Weekly Roundup of Archaeology, History and Historical Fiction Jan 7-13

Here are some posts I enjoyed this week:

A favorite Mycenaean sword to help you visualize the sword mentioned in the article. This one in Athens National Museum

A favorite Mycenaean sword to help you visualize the sword mentioned in the article. This one in Athens National Museum

This Smithsonian article about the extraordinary 2015 finds in a Mycenaean shaft grave near Nestor’s palace at Pylos is totally worth the read. Sit down with a cup of coffee or a glass of wine and savor. What one untouched grave can reveal, dug with contemporary respect for context etc. The conclusion that the archaeologists have made, that we should now reject the old model of Mycenaean/Minoan relations as aggressive take over by Mycenaeans/destruction of one culture to make room for the next, is powerful. The artifacts reflect a far more sophisticated and intermixed relationship between the pre-palatial Mycenaeans and the Minoans. The Mycenaeans were aware of the larger world and embraced it in an intelligent and open way. In the placement of the pieces in the shaft grave—their sheer gorgeousness as art is breathtaking—we can hear an ancient conversation between Minoan culture and Mycenaean, a conversation based on respect and understanding. A seal ring with a bull staff in the hand of a Minoan goddess reflected in a full scale bull horn staff lying next to the warrior and next to the seal ring. No more bumbling Mycenaeans with a violent warrior culture as their only marker. I think a lot of us had intuited this, but it’s extraordinary to have it revealed in such richness. Click here for Smithsonian Magazine “This 3,500 Greek Tomb upended what we thought we knew about the roots of western civilization”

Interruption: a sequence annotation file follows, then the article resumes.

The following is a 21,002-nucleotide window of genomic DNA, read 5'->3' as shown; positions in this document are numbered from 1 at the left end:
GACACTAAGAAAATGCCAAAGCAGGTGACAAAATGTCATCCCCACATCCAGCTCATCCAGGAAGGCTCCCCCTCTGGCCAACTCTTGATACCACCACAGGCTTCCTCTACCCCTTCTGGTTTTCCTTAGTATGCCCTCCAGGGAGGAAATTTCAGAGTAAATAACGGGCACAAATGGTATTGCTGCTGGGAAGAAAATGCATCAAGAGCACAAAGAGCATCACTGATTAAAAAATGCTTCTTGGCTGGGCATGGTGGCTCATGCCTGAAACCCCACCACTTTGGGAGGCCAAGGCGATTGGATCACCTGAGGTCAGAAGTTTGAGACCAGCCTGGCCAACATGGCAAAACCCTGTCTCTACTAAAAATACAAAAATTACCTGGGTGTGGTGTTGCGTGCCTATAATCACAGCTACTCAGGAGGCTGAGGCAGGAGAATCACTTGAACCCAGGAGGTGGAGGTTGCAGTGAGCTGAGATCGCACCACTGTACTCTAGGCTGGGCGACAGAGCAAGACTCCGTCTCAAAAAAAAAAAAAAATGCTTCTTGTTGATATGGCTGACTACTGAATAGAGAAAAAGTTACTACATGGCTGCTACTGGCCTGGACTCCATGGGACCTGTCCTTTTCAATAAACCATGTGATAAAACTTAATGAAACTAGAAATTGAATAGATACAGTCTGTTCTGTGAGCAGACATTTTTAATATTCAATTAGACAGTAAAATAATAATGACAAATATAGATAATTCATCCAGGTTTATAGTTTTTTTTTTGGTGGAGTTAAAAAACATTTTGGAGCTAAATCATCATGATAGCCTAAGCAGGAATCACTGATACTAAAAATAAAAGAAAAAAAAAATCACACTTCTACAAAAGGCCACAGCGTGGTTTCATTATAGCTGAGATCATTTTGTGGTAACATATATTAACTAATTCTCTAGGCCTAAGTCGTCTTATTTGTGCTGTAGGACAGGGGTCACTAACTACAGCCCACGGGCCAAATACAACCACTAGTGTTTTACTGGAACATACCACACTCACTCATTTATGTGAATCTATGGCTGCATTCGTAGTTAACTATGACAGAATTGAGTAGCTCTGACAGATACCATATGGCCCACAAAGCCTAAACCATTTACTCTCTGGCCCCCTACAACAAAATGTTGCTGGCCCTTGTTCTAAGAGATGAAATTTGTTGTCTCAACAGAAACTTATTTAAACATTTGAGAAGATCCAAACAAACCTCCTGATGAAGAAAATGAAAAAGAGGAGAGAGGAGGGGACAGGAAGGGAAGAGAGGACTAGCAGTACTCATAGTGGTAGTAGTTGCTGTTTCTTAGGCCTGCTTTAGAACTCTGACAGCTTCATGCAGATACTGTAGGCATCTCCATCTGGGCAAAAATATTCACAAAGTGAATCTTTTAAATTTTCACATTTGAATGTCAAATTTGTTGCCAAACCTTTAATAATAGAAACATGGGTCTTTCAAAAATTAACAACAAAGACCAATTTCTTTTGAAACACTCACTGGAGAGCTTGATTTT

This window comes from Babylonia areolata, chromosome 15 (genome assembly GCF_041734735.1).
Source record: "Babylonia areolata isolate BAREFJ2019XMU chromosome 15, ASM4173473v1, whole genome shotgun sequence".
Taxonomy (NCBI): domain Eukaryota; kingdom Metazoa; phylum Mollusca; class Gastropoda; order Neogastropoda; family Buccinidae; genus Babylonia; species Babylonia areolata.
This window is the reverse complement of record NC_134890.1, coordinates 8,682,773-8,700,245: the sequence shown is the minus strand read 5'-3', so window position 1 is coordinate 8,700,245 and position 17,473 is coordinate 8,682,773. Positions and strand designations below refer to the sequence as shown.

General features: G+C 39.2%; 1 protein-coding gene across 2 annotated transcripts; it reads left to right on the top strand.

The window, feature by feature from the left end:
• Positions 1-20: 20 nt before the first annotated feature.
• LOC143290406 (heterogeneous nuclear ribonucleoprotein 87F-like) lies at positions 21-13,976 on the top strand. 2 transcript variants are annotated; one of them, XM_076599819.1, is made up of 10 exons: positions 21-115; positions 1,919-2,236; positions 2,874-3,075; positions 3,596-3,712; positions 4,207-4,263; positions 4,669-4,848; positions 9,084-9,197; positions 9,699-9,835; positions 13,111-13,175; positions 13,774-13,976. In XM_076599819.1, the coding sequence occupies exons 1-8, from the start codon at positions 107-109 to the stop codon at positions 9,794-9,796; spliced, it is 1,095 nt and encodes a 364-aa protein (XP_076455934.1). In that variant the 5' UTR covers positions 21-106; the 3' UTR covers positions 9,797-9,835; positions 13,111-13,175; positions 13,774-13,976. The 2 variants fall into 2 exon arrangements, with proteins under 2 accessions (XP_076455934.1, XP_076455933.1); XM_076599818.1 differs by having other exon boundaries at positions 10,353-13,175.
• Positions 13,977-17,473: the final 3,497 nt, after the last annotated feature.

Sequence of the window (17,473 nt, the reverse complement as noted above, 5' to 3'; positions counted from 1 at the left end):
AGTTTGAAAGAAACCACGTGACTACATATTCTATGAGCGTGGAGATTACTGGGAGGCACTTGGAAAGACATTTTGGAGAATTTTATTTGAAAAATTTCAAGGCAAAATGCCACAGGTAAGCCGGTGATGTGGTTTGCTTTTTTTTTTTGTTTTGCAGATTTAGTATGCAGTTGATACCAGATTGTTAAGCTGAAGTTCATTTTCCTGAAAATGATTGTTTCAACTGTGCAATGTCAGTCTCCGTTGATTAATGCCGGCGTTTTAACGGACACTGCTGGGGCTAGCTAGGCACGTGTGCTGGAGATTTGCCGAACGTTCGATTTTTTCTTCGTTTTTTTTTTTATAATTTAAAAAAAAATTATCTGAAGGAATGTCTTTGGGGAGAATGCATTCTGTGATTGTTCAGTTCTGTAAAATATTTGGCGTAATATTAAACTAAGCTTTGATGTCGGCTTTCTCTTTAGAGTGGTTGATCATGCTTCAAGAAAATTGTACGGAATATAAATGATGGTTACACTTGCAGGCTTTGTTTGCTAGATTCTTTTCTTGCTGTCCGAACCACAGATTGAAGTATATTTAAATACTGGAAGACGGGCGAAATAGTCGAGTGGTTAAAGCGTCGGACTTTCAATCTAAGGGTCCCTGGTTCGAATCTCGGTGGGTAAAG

A group of Israeli holiday cavers found something remarkable. A menorah carved into the wall of a hidden cave in the Judeah Shfela hints that this might have been a refuge after the Bar Kokbha uprising, along with other buildings that had been discovered there previously. The menorah is a primary symbol of the Temple during the Second Temple period. Niches in the wall appear to be part of a columbarium for raising doves. Doves were kept for sacrifice in the temple. There are also later Byzantine carvings of a cross and buildings at the site. Click here for Archaeology News Network “Engravings of seven-branched menorah and cross discovered by hikers in Israel”

Judith at Paleo Paphos Kouklia site before they dug out the murex shells...

Judith at Paleo Paphos Kouklia site before they dug out the murex shells…

Last week I shared a BBC post about Paphos, Cyprus that focused on the temple of Aphrodite and the later Roman mosaics and buildings. Here’s an article about the rich presence in Paphos during the Classical period of the 6th century BC to the end of the 4th century BCE. One of the finds, by using evidence on the micro level, indicates the murex (the rich purple dye gathered from a shellfish) production was dominant here. A unique funereal monument has been excavated also, that must, by chronology, have been built by the Ptolemies when they ruled the island in the 3rd century BCE. Under the Ptolemies the independent dynasties that ruled the island came to an end. Cyprus is quite amazing at how many periods and civilizations you can find there. Click here for Archaeology News Network “Results of the 2016 excavations at the Kouklia site in Palaepaphos”



photo image Hagia Sophia

Hagia Sophia